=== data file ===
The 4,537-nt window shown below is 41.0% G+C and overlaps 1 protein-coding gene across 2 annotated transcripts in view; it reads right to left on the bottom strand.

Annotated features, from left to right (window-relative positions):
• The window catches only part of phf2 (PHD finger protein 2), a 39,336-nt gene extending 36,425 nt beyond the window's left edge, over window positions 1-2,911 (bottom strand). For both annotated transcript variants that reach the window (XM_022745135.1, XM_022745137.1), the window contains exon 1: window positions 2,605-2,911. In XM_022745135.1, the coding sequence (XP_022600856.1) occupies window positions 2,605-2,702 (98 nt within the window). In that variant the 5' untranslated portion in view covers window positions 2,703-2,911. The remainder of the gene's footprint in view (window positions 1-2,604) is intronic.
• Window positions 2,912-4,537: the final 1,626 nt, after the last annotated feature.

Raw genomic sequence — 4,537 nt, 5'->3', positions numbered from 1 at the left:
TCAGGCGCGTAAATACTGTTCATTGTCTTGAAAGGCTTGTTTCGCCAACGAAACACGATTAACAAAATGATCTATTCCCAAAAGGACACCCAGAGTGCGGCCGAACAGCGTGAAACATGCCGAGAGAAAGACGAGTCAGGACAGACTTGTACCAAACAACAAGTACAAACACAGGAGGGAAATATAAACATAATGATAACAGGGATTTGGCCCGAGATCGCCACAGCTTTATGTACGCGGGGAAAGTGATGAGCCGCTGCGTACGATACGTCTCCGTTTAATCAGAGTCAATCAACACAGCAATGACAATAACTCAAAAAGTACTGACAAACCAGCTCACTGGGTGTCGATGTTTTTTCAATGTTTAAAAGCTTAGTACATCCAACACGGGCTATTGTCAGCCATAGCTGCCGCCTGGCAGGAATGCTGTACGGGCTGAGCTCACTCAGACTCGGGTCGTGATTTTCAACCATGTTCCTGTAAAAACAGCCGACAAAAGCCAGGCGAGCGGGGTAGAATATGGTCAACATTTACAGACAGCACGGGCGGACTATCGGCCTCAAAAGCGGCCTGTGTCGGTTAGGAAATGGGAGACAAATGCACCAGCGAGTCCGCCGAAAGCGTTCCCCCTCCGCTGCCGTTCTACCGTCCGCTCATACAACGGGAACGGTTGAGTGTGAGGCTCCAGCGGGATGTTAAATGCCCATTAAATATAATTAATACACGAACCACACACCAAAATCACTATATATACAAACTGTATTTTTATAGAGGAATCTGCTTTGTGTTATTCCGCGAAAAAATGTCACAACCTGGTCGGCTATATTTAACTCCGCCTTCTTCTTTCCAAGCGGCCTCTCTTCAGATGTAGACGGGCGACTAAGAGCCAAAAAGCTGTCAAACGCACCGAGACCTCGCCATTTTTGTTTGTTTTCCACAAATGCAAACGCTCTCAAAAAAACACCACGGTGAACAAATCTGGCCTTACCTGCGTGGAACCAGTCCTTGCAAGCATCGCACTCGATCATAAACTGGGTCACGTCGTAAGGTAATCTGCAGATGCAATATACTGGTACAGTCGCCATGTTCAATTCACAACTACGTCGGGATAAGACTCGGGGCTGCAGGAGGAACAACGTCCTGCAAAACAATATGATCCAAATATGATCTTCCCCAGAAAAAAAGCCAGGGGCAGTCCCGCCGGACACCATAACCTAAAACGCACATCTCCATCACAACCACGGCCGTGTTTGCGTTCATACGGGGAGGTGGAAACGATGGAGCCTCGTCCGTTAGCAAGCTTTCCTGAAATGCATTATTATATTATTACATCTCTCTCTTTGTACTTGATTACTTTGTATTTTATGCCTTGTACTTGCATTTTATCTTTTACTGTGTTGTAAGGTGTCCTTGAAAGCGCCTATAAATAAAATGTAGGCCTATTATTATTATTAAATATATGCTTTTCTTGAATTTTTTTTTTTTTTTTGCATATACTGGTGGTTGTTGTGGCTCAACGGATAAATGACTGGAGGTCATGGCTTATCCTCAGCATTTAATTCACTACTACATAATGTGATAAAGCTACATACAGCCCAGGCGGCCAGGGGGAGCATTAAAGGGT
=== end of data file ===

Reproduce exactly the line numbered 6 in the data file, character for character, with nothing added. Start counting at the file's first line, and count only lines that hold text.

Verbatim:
TCAGGCGCGTAAATACTGTTCATTGTCTTGAAAGGCTTGTTTCGCCAACGAAACACGATTAACAAAATGATCTATTCCCAAAAGGACACCCAGAGTGCGGCCGAACAGCGTGAAACATGCCGAGAGAAAGACGAGTCAGGACAGACTTGTACCAAACAACAAGTACAAACACAGGAGGGAAATATAAACATAATGATAACAGGGATTTGGCCCGAGATCGCCACAGCTTTATGTACGCGGGGAAAGTGATGAGCCGCTGCGTACGATACGTCTCCGTTTAATCAGAGTCAATCAACACAGCAATGACAATAACTCAAAAAGTACTGACAAACCAGCTCACTGGGTGTCGATGTTTTTTCAATGTTTAAAAGCTTAGTACATCCAACACGGGCTATTGTCAGCCATAGCTGCCGCCTGGCAGGAATGCTGTACGGGCTGAGCTCACTCAGACTCGGGTCGTGATTTTCAACCATGTTCCTGTAAAAACAGCCGACAAAAGCCAGGCGAGCGGGGTAGAATATGGTCAACATTTACAGACAGCACGGGCGGACTATCGGCCTCAAAAGCGGCCTGTGTCGGTTAGGAAATGGGAGACAAATGCACCAGCGAGTCCGCCGAAAGCGTTCCCCCTCCGCTGCCGTTCTACCGTCCGCTCATACAACGGGAACGGTTGAGTGTGAGGCTCCAGCGGGATGTTAAATGCCCATTAAATATAATTAATACACGAACCACACACCAAAATCACTATATATACAAACTGTATTTTTATAGAGGAATCTGCTTTGTGTTATTCCGCGAAAAAATGTCACAACCTGGTCGGCTATATTTAACTCCGCCTTCTTCTTTCCAAGCGGCCTCTCTTCAGATGTAGACGGGCGACTAAGAGCCAAAAAGCTGTCAAACGCACCGAGACCTCGCCATTTTTGTTTGTTTTCCACAAATGCAAACGCTCTCAAAAAAACACCACGGTGAACAAATCTGGCCTTACCTGCGTGGAACCAGTCCTTGCAAGCATCGCACTCGATCATAAACTGGGTCACGTCGTAAGGTAATCTGCAGATGCAATATACTGGTACAGTCGCCATGTTCAATTCACAACTACGTCGGGATAAGACTCGGGGCTGCAGGAGGAACAACGTCCTGCAAAACAATATGATCCAAATATGATCTTCCCCAGAAAAAAAGCCAGGGGCAGTCCCGCCGGACACCATAACCTAAAACGCACATCTCCATCACAACCACGGCCGTGTTTGCGTTCATACGGGGAGGTGGAAACGATGGAGCCTCGTCCGTTAGCAAGCTTTCCTGAAATGCATTATTATATTATTACATCTCTCTCTTTGTACTTGATTACTTTGTATTTTATGCCTTGTACTTGCATTTTATCTTTTACTGTGTTGTAAGGTGTCCTTGAAAGCGCCTATAAATAAAATGTAGGCCTATTATTATTATTAAATATATGCTTTTCTTGAATTTTTTTTTTTTTTTTGCATATACTGGTGGTTGTTGTGGCTCAACGGATAAATGACTGGAGGTCATGGCTTATCCTCAGCATTTAATTCACTACTACATAATGTGATAAAGCTACATACAGCCCAGGCGGCCAGGGGGAGCATTAAAGGGT